Political strings attached?
by Dave Anthony Sedon
“A statesman is he who thinks in the future generations, and a politician is he who thinks in the upcoming elections”
November 8. When typhoon Yolanda struck the Visayan archipelago, killing hundreds of innocent people, leaving provinces devastated and cutting off electricity and water supply, the unfortunate incident has sadly become the perfect opportunity for politicians to make a move in using relief operations as campaign paraphernalia.
Some relief goods given by the government and foreign organizations were given through the local government to be distributed to various communities. However, some political leaders are using their ‘so called’ political powers in order to gain the sympathy and fame from their constituents—people they need in order to gain enough support for the next elections. Among their many ploys include advertising their names and having their pictures plastered on goods, using gift giving and the press for publicity. Worse, some politicians only help those people who they know supported them in the previous barangay elections.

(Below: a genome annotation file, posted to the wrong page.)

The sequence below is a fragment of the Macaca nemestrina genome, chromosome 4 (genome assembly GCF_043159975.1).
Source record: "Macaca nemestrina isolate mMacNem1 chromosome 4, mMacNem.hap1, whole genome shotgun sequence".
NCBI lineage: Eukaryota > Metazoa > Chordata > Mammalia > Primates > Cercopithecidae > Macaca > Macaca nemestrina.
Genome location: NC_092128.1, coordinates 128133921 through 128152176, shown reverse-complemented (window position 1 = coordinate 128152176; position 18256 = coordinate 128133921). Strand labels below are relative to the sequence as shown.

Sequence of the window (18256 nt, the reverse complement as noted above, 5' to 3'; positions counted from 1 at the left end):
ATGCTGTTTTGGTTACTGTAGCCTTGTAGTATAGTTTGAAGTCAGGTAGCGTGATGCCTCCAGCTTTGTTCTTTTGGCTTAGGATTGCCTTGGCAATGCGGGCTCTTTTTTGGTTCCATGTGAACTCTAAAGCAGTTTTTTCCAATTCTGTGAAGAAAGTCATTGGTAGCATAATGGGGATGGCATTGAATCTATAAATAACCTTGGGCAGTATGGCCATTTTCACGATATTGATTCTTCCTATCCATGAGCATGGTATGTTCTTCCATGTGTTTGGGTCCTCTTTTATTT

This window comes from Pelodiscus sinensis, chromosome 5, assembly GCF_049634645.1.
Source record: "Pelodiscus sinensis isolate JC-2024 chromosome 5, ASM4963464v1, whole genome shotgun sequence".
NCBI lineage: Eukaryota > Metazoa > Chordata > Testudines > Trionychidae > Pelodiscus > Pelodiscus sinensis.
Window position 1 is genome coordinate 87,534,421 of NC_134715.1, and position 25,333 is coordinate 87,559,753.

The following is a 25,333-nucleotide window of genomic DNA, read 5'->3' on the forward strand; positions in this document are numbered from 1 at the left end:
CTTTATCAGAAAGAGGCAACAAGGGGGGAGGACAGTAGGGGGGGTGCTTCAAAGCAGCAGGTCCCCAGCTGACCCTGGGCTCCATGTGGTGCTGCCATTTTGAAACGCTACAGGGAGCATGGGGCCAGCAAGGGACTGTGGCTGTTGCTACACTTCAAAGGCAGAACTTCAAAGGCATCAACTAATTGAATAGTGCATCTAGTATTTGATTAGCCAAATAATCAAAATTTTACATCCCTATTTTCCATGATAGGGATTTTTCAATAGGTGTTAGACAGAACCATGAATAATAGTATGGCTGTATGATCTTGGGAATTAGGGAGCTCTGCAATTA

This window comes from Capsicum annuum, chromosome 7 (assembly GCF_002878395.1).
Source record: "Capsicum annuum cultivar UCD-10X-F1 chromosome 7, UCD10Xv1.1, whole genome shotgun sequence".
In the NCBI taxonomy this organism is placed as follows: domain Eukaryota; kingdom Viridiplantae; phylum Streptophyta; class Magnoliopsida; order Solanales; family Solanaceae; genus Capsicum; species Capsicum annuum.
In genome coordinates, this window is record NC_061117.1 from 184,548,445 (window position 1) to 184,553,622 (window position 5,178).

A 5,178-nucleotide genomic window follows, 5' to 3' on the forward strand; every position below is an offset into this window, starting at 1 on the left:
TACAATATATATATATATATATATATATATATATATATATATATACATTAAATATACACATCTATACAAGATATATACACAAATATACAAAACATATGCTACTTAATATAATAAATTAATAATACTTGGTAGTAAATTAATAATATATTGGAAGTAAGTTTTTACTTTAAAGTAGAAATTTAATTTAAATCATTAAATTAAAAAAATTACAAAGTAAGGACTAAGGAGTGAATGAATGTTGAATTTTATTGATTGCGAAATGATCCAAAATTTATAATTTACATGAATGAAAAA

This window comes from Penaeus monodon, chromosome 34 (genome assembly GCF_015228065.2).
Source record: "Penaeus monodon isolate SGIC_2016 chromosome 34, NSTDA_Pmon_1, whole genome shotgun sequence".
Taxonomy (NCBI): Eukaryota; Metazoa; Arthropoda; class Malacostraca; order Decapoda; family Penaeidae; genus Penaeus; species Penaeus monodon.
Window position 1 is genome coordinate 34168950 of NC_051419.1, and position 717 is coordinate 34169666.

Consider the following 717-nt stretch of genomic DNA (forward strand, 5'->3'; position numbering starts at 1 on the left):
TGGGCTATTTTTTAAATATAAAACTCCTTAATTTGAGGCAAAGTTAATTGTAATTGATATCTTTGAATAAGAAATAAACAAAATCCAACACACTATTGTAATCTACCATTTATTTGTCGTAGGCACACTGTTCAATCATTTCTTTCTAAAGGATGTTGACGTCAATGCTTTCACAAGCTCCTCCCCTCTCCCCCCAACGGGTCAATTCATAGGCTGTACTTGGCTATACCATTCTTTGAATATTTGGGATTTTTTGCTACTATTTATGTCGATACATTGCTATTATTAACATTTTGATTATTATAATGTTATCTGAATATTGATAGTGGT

What do these acts show us?
Putting names and pictures in the relief goods and other materials is not essential because in the first place,those relief goods did not necessarily come from their own pockets. Those came from the money entrusted by our people to the government while others came from foreign aid. Even if the money spent for relief operations came from politicians’ own pockets, still, there is the question of their distorted sense of purpose—to make themselves visible to the public eye.
Also, they don’t need to show it in public using press people. After all, you can help without being a showoff. It only shows that you are only using publicity to get the sympathy of the people and their support. It sends the message that you are grabbing this opportunity in this time of disaster to build up your power and influence, maybe even thanking Yolanda for what she’s caused.
Being a public servant is not a display of power or authority in society. Instead, a public servant needs to be a guide to other individuals, showing responsibility for everything that the community needs especially in time of calamities. They need to show that they deserve the position the people have entrusted them with.
If these things continue, how can people truly expect politicians to contribute to society? Instead, they make the situation a little bit more difficult by making people see what they really are –power-hungry men who only seek opportunities to mark their territory in society.